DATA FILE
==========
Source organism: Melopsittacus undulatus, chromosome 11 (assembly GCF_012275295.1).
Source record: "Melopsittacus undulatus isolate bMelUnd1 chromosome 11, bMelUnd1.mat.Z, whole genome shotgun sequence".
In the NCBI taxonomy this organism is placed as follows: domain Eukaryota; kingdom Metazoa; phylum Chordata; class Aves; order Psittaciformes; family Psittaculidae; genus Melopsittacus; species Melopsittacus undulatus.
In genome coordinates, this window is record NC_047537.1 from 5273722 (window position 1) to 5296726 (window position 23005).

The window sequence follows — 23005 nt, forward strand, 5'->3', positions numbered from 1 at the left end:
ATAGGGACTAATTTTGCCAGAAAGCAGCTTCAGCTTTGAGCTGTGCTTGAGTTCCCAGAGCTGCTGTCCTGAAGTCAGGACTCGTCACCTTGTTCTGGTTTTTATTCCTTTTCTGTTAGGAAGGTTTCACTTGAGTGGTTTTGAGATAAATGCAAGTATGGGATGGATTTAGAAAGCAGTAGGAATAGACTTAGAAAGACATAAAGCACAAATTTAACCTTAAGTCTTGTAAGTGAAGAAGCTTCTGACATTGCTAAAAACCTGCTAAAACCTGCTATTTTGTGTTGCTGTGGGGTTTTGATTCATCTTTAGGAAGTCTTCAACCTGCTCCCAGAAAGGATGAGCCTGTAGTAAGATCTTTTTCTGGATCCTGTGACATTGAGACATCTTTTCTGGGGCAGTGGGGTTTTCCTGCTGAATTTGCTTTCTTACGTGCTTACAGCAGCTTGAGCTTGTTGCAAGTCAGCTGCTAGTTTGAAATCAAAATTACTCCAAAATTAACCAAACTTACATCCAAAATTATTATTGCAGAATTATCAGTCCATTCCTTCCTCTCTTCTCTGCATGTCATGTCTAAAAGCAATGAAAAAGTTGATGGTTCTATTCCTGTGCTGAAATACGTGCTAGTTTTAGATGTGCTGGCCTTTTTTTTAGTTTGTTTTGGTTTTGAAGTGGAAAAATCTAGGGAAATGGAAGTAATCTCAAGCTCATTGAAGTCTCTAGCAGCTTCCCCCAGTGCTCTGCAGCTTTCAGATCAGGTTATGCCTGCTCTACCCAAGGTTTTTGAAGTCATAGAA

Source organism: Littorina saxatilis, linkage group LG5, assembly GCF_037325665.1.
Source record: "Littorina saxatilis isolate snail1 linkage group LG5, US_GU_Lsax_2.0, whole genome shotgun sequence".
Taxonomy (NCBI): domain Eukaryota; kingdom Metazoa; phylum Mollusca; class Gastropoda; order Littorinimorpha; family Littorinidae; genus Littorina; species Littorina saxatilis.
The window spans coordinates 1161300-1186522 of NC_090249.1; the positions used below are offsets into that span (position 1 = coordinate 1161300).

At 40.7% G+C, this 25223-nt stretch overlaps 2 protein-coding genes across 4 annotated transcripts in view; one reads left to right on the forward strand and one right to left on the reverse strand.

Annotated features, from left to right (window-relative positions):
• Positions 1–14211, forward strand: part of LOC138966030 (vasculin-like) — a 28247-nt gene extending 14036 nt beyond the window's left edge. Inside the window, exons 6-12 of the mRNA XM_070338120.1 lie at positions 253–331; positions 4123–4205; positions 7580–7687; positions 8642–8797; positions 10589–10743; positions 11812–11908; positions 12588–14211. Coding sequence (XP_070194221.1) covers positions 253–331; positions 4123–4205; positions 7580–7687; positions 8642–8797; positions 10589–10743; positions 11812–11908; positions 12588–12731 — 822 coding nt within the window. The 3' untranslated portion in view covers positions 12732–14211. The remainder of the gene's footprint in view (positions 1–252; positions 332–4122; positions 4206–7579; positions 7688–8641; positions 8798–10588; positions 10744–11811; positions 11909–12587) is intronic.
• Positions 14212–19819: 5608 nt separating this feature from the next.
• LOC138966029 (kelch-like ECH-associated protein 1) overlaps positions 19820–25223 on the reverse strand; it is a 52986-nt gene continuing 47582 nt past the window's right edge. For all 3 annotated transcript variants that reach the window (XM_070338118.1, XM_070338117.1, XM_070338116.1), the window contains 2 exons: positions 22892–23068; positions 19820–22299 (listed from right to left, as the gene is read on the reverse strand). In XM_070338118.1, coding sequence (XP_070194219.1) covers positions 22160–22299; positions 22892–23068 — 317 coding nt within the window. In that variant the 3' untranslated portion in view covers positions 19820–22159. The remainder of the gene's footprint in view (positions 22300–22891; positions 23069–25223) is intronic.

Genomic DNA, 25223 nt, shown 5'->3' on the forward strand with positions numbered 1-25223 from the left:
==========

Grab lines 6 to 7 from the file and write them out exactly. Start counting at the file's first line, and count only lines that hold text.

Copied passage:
ATAGGGACTAATTTTGCCAGAAAGCAGCTTCAGCTTTGAGCTGTGCTTGAGTTCCCAGAGCTGCTGTCCTGAAGTCAGGACTCGTCACCTTGTTCTGGTTTTTATTCCTTTTCTGTTAGGAAGGTTTCACTTGAGTGGTTTTGAGATAAATGCAAGTATGGGATGGATTTAGAAAGCAGTAGGAATAGACTTAGAAAGACATAAAGCACAAATTTAACCTTAAGTCTTGTAAGTGAAGAAGCTTCTGACATTGCTAAAAACCTGCTAAAACCTGCTATTTTGTGTTGCTGTGGGGTTTTGATTCATCTTTAGGAAGTCTTCAACCTGCTCCCAGAAAGGATGAGCCTGTAGTAAGATCTTTTTCTGGATCCTGTGACATTGAGACATCTTTTCTGGGGCAGTGGGGTTTTCCTGCTGAATTTGCTTTCTTACGTGCTTACAGCAGCTTGAGCTTGTTGCAAGTCAGCTGCTAGTTTGAAATCAAAATTACTCCAAAATTAACCAAACTTACATCCAAAATTATTATTGCAGAATTATCAGTCCATTCCTTCCTCTCTTCTCTGCATGTCATGTCTAAAAGCAATGAAAAAGTTGATGGTTCTATTCCTGTGCTGAAATACGTGCTAGTTTTAGATGTGCTGGCCTTTTTTTTAGTTTGTTTTGGTTTTGAAGTGGAAAAATCTAGGGAAATGGAAGTAATCTCAAGCTCATTGAAGTCTCTAGCAGCTTCCCCCAGTGCTCTGCAGCTTTCAGATCAGGTTATGCCTGCTCTACCCAAGGTTTTTGAAGTCATAGAA

Source organism: Littorina saxatilis, linkage group LG5, assembly GCF_037325665.1.